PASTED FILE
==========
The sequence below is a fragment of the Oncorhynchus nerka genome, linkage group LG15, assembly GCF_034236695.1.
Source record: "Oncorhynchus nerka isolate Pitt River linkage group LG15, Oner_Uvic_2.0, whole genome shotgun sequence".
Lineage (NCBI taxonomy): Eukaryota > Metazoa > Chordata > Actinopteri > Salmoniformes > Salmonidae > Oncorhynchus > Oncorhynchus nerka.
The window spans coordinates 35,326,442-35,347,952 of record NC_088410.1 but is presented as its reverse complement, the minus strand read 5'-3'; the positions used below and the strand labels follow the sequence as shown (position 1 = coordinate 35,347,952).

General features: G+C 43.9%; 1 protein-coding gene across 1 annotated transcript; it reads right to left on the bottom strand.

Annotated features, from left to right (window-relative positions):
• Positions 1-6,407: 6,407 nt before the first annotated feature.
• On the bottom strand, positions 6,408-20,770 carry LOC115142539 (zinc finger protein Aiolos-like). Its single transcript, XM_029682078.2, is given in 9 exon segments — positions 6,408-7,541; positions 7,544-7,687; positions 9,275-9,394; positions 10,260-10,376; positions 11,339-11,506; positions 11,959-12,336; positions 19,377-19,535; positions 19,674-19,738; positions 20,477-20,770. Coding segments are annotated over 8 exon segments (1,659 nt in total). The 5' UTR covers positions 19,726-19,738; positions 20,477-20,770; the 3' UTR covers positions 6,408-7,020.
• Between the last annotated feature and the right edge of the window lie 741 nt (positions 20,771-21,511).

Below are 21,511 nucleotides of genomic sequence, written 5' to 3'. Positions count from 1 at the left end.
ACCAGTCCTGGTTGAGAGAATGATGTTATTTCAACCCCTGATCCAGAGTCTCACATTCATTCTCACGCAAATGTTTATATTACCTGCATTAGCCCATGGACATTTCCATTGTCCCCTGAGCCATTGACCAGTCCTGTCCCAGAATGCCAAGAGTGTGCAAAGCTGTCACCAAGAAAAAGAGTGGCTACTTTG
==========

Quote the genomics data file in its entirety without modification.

The sequence below is a fragment of the Oncorhynchus nerka genome, linkage group LG15, assembly GCF_034236695.1.
Source record: "Oncorhynchus nerka isolate Pitt River linkage group LG15, Oner_Uvic_2.0, whole genome shotgun sequence".
Lineage (NCBI taxonomy): Eukaryota > Metazoa > Chordata > Actinopteri > Salmoniformes > Salmonidae > Oncorhynchus > Oncorhynchus nerka.
The window spans coordinates 35,326,442-35,347,952 of record NC_088410.1 but is presented as its reverse complement, the minus strand read 5'-3'; the positions used below and the strand labels follow the sequence as shown (position 1 = coordinate 35,347,952).

General features: G+C 43.9%; 1 protein-coding gene across 1 annotated transcript; it reads right to left on the bottom strand.

Annotated features, from left to right (window-relative positions):
• Positions 1-6,407: 6,407 nt before the first annotated feature.
• On the bottom strand, positions 6,408-20,770 carry LOC115142539 (zinc finger protein Aiolos-like). Its single transcript, XM_029682078.2, is given in 9 exon segments — positions 6,408-7,541; positions 7,544-7,687; positions 9,275-9,394; positions 10,260-10,376; positions 11,339-11,506; positions 11,959-12,336; positions 19,377-19,535; positions 19,674-19,738; positions 20,477-20,770. Coding segments are annotated over 8 exon segments (1,659 nt in total). The 5' UTR covers positions 19,726-19,738; positions 20,477-20,770; the 3' UTR covers positions 6,408-7,020.
• Between the last annotated feature and the right edge of the window lie 741 nt (positions 20,771-21,511).

Below are 21,511 nucleotides of genomic sequence, written 5' to 3'. Positions count from 1 at the left end.
ACCAGTCCTGGTTGAGAGAATGATGTTATTTCAACCCCTGATCCAGAGTCTCACATTCATTCTCACGCAAATGTTTATATTACCTGCATTAGCCCATGGACATTTCCATTGTCCCCTGAGCCATTGACCAGTCCTGTCCCAGAATGCCAAGAGTGTGCAAAGCTGTCACCAAGAAAAAGAGTGGCTACTTTG